Improving Referring Provider Communication

Report
Improving Referring
Provider Communication
Performance Improvement
Leadership Development Program
Center for Health Care Quality
University of Missouri – Columbia
1
Team
• Provider Champion/Coach/Facilitator
– Kevin Dellsperger, MD
– Kristin Hahn-Cover, MD
• Team Members
–
–
–
–
–
–
Cindy Feutz, RN, Clinical Nurse Specialist (Cardiology)
Jordan Magdits, Assistant Manager (Admissions)
Sherry Rickard, RN , Case Manager (Family & Community Medicine)
Tracy Riecke, RN, Case Manager (Orthopaedic Surgery)
Krista Romanetto, Supervisor (Medical Records)
Matt Wilp, Manager (Provider Relations)
• Resources
–
–
–
–
Candice Monnig (Cardiology)
Colette Nolin (Admissions)
Becky Morton (Medical Records)
Carol Toliver (Finance)
– Joanne Burns (IT)
– John Guyton (IT)
– Scott Barger (IT)
– Doug Garrison (Admissions)
• Executive Sponsor – Marty McCormick, Director, Planning
2
Focus Area & Aim
• Problem
– Over the past 12 years, communication has consistently ranked as
the leading cause of dissatisfaction for referring/primary care
providers.
• Timeliness of communication
• Quality of communication
– Poor communication has a negative impact on:
• Patient safety and outcomes
• Referral volumes
• Aim Statement - we aim to improve communication
within one business day of discharge to external
referring and primary care providers whose patients
receive in-bed services at University Hospital by
increasing successful transmission of discharge
documentation from 28% to 100% by April 1, 2011.
3
Timeline
• August 2010 – Project Began
• September - November 2010 – Diagnostic Journey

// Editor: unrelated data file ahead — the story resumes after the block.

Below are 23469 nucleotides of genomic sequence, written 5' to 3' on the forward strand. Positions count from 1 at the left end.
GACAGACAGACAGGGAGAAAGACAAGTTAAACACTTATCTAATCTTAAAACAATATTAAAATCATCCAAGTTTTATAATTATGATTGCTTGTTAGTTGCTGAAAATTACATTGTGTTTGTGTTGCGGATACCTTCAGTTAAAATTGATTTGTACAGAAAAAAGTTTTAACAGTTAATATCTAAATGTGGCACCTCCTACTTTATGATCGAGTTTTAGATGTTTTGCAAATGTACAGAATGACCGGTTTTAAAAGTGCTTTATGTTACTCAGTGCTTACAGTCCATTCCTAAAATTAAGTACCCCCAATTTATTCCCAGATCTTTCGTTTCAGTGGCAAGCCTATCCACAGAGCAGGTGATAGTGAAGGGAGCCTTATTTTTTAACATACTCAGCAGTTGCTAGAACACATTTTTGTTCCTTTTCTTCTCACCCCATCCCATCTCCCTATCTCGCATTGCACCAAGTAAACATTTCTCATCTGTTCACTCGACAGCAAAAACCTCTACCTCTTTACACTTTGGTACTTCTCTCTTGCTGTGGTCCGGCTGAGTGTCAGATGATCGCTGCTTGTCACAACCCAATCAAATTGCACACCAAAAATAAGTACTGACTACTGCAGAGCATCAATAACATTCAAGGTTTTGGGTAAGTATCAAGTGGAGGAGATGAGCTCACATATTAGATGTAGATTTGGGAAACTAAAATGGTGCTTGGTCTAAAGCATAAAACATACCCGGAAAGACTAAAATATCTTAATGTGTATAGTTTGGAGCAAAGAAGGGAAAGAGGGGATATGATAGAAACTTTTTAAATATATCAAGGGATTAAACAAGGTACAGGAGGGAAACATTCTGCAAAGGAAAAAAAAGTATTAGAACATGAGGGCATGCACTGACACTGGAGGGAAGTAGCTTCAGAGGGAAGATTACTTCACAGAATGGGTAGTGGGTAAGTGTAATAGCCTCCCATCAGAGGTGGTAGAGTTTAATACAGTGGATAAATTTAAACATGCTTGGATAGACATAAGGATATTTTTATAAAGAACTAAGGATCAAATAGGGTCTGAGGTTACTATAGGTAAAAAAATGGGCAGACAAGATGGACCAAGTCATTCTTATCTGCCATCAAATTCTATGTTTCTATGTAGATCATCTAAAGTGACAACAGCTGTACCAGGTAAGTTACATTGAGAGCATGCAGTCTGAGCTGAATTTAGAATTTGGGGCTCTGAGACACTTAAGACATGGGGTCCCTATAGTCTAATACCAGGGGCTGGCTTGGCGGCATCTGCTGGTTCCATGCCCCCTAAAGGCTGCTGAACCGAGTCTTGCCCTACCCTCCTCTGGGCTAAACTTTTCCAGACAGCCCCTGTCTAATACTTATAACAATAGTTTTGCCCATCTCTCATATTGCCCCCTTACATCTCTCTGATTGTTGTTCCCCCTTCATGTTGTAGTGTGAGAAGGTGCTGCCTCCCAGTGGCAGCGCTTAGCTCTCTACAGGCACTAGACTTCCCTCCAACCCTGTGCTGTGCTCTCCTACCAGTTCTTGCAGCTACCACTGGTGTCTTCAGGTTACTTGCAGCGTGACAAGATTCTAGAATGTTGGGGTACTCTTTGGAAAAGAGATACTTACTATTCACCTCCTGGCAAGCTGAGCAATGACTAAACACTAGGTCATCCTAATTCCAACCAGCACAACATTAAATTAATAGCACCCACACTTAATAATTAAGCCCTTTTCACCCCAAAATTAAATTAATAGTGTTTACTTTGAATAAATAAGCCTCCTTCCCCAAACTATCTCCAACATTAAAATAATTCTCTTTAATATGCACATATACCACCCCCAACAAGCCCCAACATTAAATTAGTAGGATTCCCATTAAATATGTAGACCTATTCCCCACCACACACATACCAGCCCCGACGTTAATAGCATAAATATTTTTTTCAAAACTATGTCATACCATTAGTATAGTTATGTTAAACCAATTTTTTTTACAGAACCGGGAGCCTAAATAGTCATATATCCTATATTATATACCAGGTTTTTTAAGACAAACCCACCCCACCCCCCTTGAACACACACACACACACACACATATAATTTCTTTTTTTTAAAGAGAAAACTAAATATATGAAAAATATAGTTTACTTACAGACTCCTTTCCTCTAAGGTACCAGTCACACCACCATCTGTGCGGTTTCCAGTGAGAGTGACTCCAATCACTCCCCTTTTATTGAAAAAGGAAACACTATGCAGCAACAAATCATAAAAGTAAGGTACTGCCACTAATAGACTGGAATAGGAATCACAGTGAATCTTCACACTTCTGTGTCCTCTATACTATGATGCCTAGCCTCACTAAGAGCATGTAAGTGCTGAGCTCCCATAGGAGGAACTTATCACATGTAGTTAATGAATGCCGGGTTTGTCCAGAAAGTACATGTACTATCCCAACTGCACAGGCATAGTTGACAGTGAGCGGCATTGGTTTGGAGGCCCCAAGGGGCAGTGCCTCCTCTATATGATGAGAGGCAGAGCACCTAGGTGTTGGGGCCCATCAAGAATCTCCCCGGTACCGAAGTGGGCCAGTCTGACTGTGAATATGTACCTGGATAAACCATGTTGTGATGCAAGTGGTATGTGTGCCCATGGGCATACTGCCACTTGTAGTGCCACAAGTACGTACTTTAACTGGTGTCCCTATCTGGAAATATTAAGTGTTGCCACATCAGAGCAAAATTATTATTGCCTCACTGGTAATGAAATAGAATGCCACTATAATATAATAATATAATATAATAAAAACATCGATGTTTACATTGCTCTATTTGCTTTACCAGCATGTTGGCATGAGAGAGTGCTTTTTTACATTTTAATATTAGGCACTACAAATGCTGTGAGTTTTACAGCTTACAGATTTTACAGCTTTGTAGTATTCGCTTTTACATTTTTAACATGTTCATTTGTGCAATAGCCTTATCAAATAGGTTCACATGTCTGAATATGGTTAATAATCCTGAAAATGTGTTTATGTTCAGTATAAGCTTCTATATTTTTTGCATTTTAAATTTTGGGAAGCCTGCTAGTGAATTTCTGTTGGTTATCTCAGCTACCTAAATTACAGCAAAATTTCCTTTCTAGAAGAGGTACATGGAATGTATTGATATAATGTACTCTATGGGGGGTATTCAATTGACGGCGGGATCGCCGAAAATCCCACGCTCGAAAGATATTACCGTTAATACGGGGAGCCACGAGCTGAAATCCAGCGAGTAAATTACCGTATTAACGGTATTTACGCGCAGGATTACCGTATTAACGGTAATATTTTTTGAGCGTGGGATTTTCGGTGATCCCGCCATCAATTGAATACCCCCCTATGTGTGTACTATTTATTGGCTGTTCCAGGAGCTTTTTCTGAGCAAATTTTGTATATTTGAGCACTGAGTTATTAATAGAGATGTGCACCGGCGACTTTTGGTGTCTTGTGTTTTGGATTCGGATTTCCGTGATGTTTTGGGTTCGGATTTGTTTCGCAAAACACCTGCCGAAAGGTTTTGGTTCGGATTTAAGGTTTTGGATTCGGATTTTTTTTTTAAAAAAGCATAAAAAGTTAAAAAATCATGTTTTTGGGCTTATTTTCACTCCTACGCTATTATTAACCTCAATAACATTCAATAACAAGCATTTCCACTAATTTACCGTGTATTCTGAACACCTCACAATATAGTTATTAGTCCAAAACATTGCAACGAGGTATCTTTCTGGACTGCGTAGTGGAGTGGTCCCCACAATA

• November 2010 – Interventions chosen – reintroduce
scripting & pursue automation
• November 2010 – Admissions/Registration reinforces
scripting to staff
• December 2010 – Dr. Hahn-Cover presents recommended
changes to Executive Committee; approved by Executive
Committee
• December 2010 - February 2011 – Rapid Cycle PDSA
• February 2011 – Pilot process of faxing Depart Summary to
referring and primary care provider
• February 2011 – Dr. Hahn-Cover presents updated
recommendations to Executive Committee
4
Relationship to Strategic Goals
• Service Column of Excellence
– FY15
• Goal - To become the provider of choice through exceptional
patient- and family-centered care
• Targets/measures - referring provider satisfaction mean score of 80
– FY11
• Objective/tactics
– Develop and implement a process to provide communication within one
to two business days of discharge to the referring/primary care provider
– Develop a succinct discharge summary that meets the needs of
referring providers and improves coordination of care and outcomes
• Targets/measures
– Implementation of inpatient discharge notification process; 80% of
external referring physicians receive a phone call within two business
days of patient discharge
– Development of discharge summary
5
Fishbone Diagram
Knowledge
Internal System
Patients don’t know
definition of PCP
Patient
Internal
communication with
PCP disconnect
scripting
Physician Referral fax
number not correct
Establish new PCP
Staff not verifying
Cerner/IDX not talking
Depart Summary
Patients don’t have PCP
Timely discharge
summary by
Residents
Timely signature on
discharge summary
by attending
Referring providers/
PCP not getting information
At discharge
PCP not Identified
on emergent/
urgent admissions
Referring physician not
identified on emergent/
urgent admissions
Elective identified
6
Incorrect
faxing
Medical Records
Admissions
10/13/10
Stakeholders
• External referring/primary care providers
• Patients
• Patient care staff (e.g. physicians, fellows, residents,
nurses, case managers, discharge planners, etc.)
• Revenue cycle
• Information technology
• Provider relations